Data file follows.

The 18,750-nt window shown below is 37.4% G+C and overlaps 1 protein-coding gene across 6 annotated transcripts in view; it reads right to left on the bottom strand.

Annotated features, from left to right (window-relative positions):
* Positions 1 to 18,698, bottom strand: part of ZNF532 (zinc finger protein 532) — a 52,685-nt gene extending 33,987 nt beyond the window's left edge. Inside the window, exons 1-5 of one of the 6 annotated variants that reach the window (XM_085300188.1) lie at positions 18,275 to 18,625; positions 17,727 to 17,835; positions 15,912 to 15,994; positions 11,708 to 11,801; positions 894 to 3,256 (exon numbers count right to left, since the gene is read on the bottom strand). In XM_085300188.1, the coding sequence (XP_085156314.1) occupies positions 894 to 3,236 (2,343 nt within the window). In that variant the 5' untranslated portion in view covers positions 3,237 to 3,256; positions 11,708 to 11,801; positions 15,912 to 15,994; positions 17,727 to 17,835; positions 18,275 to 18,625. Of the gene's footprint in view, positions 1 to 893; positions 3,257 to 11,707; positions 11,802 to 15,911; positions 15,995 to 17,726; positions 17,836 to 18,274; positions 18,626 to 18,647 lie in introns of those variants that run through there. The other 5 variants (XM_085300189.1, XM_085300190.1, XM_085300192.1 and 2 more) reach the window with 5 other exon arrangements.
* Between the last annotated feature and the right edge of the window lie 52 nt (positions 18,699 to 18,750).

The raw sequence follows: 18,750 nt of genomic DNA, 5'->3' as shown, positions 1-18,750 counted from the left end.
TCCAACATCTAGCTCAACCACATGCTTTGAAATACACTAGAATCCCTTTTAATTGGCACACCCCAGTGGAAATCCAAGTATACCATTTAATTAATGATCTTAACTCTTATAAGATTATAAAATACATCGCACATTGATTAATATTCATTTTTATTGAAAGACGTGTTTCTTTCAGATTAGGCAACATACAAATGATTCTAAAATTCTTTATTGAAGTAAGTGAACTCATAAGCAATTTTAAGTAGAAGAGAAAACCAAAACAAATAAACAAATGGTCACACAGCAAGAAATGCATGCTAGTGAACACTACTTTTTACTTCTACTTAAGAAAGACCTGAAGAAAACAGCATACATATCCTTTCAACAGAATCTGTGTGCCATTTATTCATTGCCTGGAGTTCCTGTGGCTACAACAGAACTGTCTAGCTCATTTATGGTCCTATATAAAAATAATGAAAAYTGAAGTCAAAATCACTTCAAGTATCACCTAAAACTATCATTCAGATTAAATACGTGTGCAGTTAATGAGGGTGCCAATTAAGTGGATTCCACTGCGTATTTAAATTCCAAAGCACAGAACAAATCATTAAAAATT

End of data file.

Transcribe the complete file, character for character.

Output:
The 18,750-nt window shown below is 37.4% G+C and overlaps 1 protein-coding gene across 6 annotated transcripts in view; it reads right to left on the bottom strand.

Annotated features, from left to right (window-relative positions):
* Positions 1 to 18,698, bottom strand: part of ZNF532 (zinc finger protein 532) — a 52,685-nt gene extending 33,987 nt beyond the window's left edge. Inside the window, exons 1-5 of one of the 6 annotated variants that reach the window (XM_085300188.1) lie at positions 18,275 to 18,625; positions 17,727 to 17,835; positions 15,912 to 15,994; positions 11,708 to 11,801; positions 894 to 3,256 (exon numbers count right to left, since the gene is read on the bottom strand). In XM_085300188.1, the coding sequence (XP_085156314.1) occupies positions 894 to 3,236 (2,343 nt within the window). In that variant the 5' untranslated portion in view covers positions 3,237 to 3,256; positions 11,708 to 11,801; positions 15,912 to 15,994; positions 17,727 to 17,835; positions 18,275 to 18,625. Of the gene's footprint in view, positions 1 to 893; positions 3,257 to 11,707; positions 11,802 to 15,911; positions 15,995 to 17,726; positions 17,836 to 18,274; positions 18,626 to 18,647 lie in introns of those variants that run through there. The other 5 variants (XM_085300189.1, XM_085300190.1, XM_085300192.1 and 2 more) reach the window with 5 other exon arrangements.
* Between the last annotated feature and the right edge of the window lie 52 nt (positions 18,699 to 18,750).

The raw sequence follows: 18,750 nt of genomic DNA, 5'->3' as shown, positions 1-18,750 counted from the left end.
TCCAACATCTAGCTCAACCACATGCTTTGAAATACACTAGAATCCCTTTTAATTGGCACACCCCAGTGGAAATCCAAGTATACCATTTAATTAATGATCTTAACTCTTATAAGATTATAAAATACATCGCACATTGATTAATATTCATTTTTATTGAAAGACGTGTTTCTTTCAGATTAGGCAACATACAAATGATTCTAAAATTCTTTATTGAAGTAAGTGAACTCATAAGCAATTTTAAGTAGAAGAGAAAACCAAAACAAATAAACAAATGGTCACACAGCAAGAAATGCATGCTAGTGAACACTACTTTTTACTTCTACTTAAGAAAGACCTGAAGAAAACAGCATACATATCCTTTCAACAGAATCTGTGTGCCATTTATTCATTGCCTGGAGTTCCTGTGGCTACAACAGAACTGTCTAGCTCATTTATGGTCCTATATAAAAATAATGAAAAYTGAAGTCAAAATCACTTCAAGTATCACCTAAAACTATCATTCAGATTAAATACGTGTGCAGTTAATGAGGGTGCCAATTAAGTGGATTCCACTGCGTATTTAAATTCCAAAGCACAGAACAAATCATTAAAAATT